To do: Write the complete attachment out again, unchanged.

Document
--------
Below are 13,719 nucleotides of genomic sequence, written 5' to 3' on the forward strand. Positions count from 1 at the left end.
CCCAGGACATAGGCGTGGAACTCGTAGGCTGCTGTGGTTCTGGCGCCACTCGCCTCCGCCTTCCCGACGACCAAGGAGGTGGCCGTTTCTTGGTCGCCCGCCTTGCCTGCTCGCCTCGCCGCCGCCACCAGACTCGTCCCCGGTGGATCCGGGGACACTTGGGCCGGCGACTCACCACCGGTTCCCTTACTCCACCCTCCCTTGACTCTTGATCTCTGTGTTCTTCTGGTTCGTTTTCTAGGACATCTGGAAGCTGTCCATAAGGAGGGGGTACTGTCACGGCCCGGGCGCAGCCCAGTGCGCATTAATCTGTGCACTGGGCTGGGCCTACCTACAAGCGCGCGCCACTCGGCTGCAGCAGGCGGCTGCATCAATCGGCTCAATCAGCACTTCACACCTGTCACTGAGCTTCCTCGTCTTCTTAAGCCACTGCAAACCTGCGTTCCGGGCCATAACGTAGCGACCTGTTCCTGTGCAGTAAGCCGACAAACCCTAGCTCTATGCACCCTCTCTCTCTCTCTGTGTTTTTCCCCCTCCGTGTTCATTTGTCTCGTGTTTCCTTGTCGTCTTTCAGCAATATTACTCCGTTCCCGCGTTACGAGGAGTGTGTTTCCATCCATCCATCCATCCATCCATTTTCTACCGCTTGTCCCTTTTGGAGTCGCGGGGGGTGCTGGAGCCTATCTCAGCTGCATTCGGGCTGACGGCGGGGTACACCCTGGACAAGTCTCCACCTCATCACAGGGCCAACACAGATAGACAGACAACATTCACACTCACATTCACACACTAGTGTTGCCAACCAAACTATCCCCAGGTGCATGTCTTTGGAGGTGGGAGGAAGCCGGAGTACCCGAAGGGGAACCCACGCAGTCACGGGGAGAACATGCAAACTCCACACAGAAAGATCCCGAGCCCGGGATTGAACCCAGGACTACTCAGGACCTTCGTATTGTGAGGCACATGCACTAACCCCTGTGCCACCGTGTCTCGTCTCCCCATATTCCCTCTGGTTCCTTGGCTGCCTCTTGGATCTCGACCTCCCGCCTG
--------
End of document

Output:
Below are 13,719 nucleotides of genomic sequence, written 5' to 3' on the forward strand. Positions count from 1 at the left end.
CCCAGGACATAGGCGTGGAACTCGTAGGCTGCTGTGGTTCTGGCGCCACTCGCCTCCGCCTTCCCGACGACCAAGGAGGTGGCCGTTTCTTGGTCGCCCGCCTTGCCTGCTCGCCTCGCCGCCGCCACCAGACTCGTCCCCGGTGGATCCGGGGACACTTGGGCCGGCGACTCACCACCGGTTCCCTTACTCCACCCTCCCTTGACTCTTGATCTCTGTGTTCTTCTGGTTCGTTTTCTAGGACATCTGGAAGCTGTCCATAAGGAGGGGGTACTGTCACGGCCCGGGCGCAGCCCAGTGCGCATTAATCTGTGCACTGGGCTGGGCCTACCTACAAGCGCGCGCCACTCGGCTGCAGCAGGCGGCTGCATCAATCGGCTCAATCAGCACTTCACACCTGTCACTGAGCTTCCTCGTCTTCTTAAGCCACTGCAAACCTGCGTTCCGGGCCATAACGTAGCGACCTGTTCCTGTGCAGTAAGCCGACAAACCCTAGCTCTATGCACCCTCTCTCTCTCTCTGTGTTTTTCCCCCTCCGTGTTCATTTGTCTCGTGTTTCCTTGTCGTCTTTCAGCAATATTACTCCGTTCCCGCGTTACGAGGAGTGTGTTTCCATCCATCCATCCATCCATCCATTTTCTACCGCTTGTCCCTTTTGGAGTCGCGGGGGGTGCTGGAGCCTATCTCAGCTGCATTCGGGCTGACGGCGGGGTACACCCTGGACAAGTCTCCACCTCATCACAGGGCCAACACAGATAGACAGACAACATTCACACTCACATTCACACACTAGTGTTGCCAACCAAACTATCCCCAGGTGCATGTCTTTGGAGGTGGGAGGAAGCCGGAGTACCCGAAGGGGAACCCACGCAGTCACGGGGAGAACATGCAAACTCCACACAGAAAGATCCCGAGCCCGGGATTGAACCCAGGACTACTCAGGACCTTCGTATTGTGAGGCACATGCACTAACCCCTGTGCCACCGTGTCTCGTCTCCCCATATTCCCTCTGGTTCCTTGGCTGCCTCTTGGATCTCGACCTCCCGCCTG